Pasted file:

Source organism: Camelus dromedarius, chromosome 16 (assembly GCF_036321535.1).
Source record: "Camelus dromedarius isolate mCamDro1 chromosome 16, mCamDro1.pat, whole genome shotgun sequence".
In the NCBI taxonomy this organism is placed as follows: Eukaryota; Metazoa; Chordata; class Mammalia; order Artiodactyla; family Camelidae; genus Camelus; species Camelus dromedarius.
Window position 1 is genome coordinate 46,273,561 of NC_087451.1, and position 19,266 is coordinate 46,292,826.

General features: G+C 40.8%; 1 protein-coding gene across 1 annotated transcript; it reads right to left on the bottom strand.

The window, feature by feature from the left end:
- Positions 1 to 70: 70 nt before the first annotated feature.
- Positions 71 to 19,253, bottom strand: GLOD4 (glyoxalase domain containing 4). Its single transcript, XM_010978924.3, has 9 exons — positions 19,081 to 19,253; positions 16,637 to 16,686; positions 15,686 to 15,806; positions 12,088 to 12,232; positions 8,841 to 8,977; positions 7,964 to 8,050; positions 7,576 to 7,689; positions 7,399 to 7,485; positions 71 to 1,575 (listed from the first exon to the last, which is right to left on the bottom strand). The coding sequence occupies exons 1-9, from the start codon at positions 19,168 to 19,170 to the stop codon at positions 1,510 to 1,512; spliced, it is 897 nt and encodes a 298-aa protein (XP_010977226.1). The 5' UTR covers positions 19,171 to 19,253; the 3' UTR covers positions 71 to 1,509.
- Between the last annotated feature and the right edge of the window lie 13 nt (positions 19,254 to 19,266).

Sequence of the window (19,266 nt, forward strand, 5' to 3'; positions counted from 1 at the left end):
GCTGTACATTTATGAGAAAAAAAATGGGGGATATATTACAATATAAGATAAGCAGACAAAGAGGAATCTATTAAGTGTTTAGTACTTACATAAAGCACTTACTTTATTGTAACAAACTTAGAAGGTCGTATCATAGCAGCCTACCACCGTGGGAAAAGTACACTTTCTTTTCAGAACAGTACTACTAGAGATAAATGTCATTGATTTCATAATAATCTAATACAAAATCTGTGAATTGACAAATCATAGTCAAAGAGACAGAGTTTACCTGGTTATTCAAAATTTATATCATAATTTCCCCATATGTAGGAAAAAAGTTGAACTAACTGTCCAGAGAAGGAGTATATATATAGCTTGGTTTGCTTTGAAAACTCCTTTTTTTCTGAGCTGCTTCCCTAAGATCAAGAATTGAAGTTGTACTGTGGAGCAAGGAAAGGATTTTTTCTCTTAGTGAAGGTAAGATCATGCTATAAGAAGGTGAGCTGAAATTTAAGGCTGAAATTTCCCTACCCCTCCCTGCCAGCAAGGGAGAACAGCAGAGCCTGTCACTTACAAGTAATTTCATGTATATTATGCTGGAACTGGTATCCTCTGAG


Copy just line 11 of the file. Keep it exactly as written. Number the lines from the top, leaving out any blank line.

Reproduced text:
GCTGTACATTTATGAGAAAAAAAATGGGGGATATATTACAATATAAGATAAGCAGACAAAGAGGAATCTATTAAGTGTTTAGTACTTACATAAAGCACTTACTTTATTGTAACAAACTTAGAAGGTCGTATCATAGCAGCCTACCACCGTGGGAAAAGTACACTTTCTTTTCAGAACAGTACTACTAGAGATAAATGTCATTGATTTCATAATAATCTAATACAAAATCTGTGAATTGACAAATCATAGTCAAAGAGACAGAGTTTACCTGGTTATTCAAAATTTATATCATAATTTCCCCATATGTAGGAAAAAAGTTGAACTAACTGTCCAGAGAAGGAGTATATATATAGCTTGGTTTGCTTTGAAAACTCCTTTTTTTCTGAGCTGCTTCCCTAAGATCAAGAATTGAAGTTGTACTGTGGAGCAAGGAAAGGATTTTTTCTCTTAGTGAAGGTAAGATCATGCTATAAGAAGGTGAGCTGAAATTTAAGGCTGAAATTTCCCTACCCCTCCCTGCCAGCAAGGGAGAACAGCAGAGCCTGTCACTTACAAGTAATTTCATGTATATTATGCTGGAACTGGTATCCTCTGAG